If a loved one’s death resulted from another’s negligent or wrongful action, you might have grounds to file a wrongful death lawsuit.
A wrongful death lawsuit in California enables surviving members of a decedent’s family to obtain financial compensation for their loss.
Getting financial relief could help you stay in your home, pay your bills, and plan for the future.
How Do I Prove Wrongful Death?
A successful wrongful death claim shows that your loved one’s death was caused by someone else’s negligence or wrongful act. In California, proving negligence requires showing the following elements:
- Duty of care—the responsible party owed a duty of care to the decedent;
- Breach of duty of care—the responsible party breached this duty of care;
- Causation—the breach of duty caused the decedent’s death; and
- Damages—the decedent’s death caused you to suffer damages.
Failing to establish these elements usually means your claim will fail. Don’t risk losing out on financial compensation that can assist your family in these difficult times.
A wrongful death attorney can help you gather evidence to make your claim stronger.
What Is the Statute of Limitations?
The statute of limitations is the filing deadline for a lawsuit. The statute of limitations for a California wrongful death lawsuit is two years from the date of death.
Failing to file your wrongful death claim within that time usually results in the loss of your right to file a lawsuit.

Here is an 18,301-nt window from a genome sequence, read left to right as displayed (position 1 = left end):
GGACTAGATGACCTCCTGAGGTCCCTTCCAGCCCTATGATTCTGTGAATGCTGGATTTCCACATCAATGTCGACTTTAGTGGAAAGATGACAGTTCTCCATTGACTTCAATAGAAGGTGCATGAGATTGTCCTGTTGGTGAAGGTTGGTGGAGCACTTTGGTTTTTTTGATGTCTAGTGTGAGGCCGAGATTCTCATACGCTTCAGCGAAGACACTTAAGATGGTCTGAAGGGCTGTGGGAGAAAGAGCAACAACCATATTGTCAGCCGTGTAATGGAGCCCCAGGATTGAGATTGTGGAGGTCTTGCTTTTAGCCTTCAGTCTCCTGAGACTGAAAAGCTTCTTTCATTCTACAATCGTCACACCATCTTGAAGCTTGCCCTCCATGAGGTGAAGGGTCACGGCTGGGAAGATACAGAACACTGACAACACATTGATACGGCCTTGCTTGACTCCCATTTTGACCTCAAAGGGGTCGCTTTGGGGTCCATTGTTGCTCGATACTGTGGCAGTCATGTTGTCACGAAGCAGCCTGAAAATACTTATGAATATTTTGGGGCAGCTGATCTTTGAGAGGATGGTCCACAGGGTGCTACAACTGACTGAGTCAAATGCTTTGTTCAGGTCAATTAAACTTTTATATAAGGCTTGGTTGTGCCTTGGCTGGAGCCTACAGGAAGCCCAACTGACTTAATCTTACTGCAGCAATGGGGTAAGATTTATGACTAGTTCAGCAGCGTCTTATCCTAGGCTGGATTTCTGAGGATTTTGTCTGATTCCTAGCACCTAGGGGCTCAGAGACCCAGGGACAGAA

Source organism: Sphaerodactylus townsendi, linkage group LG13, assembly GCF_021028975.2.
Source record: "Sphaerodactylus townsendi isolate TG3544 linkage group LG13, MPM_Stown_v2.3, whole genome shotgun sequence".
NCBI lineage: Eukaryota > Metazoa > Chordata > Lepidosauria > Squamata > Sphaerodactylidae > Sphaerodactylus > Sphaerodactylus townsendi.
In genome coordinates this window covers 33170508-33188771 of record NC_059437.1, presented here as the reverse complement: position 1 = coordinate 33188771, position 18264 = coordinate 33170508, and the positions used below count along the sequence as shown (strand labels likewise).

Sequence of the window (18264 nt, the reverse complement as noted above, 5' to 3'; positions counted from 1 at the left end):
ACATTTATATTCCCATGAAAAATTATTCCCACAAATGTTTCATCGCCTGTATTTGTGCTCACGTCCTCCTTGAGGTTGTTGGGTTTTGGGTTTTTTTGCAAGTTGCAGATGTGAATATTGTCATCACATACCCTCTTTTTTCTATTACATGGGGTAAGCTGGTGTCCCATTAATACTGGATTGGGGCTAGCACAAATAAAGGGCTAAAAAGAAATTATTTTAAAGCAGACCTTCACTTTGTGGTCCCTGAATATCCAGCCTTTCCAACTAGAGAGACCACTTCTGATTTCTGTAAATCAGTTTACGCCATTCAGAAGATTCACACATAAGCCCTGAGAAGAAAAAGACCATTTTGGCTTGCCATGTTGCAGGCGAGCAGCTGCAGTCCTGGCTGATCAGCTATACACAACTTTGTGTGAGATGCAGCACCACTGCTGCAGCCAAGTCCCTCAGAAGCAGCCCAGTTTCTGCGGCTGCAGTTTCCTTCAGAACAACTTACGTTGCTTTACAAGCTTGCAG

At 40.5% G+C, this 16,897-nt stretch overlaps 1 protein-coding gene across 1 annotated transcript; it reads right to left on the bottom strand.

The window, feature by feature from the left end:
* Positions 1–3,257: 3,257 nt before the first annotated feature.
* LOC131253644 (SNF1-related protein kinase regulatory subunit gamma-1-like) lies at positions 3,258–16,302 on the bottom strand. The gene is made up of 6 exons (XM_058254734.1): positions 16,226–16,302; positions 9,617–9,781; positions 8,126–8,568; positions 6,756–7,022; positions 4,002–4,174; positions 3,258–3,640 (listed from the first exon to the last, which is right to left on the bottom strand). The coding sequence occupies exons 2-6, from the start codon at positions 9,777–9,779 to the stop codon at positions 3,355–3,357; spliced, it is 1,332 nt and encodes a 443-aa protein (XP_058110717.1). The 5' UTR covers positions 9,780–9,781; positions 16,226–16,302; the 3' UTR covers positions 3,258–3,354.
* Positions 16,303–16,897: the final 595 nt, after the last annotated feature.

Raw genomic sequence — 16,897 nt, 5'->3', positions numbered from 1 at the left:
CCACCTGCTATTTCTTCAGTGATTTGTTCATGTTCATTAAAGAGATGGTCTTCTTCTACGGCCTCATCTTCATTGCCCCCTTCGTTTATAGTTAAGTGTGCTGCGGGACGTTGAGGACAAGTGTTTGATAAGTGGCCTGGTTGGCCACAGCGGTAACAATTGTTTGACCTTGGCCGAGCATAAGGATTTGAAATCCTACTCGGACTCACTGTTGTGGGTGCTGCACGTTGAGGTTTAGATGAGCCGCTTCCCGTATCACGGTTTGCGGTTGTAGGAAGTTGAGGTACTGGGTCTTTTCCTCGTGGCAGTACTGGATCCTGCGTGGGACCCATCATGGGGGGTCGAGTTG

Who Can File a Wrongful Death Lawsuit in California?
Before pursuing damages after the death of your loved one, you need to know who is permitted to file a lawsuit. In California, only certain family members can file a lawsuit:
- Surviving spouse or domestic partner. The decedent’s surviving spouse or domestic partner has the right to file a wrongful death lawsuit in California.
- Surviving children. The decedent’s surviving children may file a wrongful death. This includes biological children, stepchildren, and adopted children.
- Surviving grandchildren. If the decedent’s children are deceased and are survived by their own children, those grandchildren can file a wrongful death claim.
- Dependent minors. Minors living with the decedent may file a wrongful death lawsuit. However, the child must have lived in the decedent’s household for at least six months and received at least half of their financial support from the decedent.
- Parents or guardians. Parents of the decedent may file a wrongful death claim. This typically occurs when the deceased is a minor or unmarried with no children. If the decedent’s parents are deceased, then the decedent’s legal guardian can bring a wrongful death claim.
- Other heirs. When a decedent passes with no surviving children or grandchildren, other heirs entitled to inherit from their estate may file a wrongful death lawsuit. This can include a surviving spouse or domestic partner.
- Personal representative. A personal representative can file the lawsuit on behalf of the decedent’s estate. When many individuals are eligible to file, a single action by a personal representative may streamline and simplify the process.
An experienced wrongful death attorney can help you determine if you’re eligible to file a wrongful death claim.
Wrongful death cases can be very complex. An experienced wrongful death attorney can help you comply with the complicated rules and procedures required to bring a successful claim.
Contact us today to schedule a free consultation.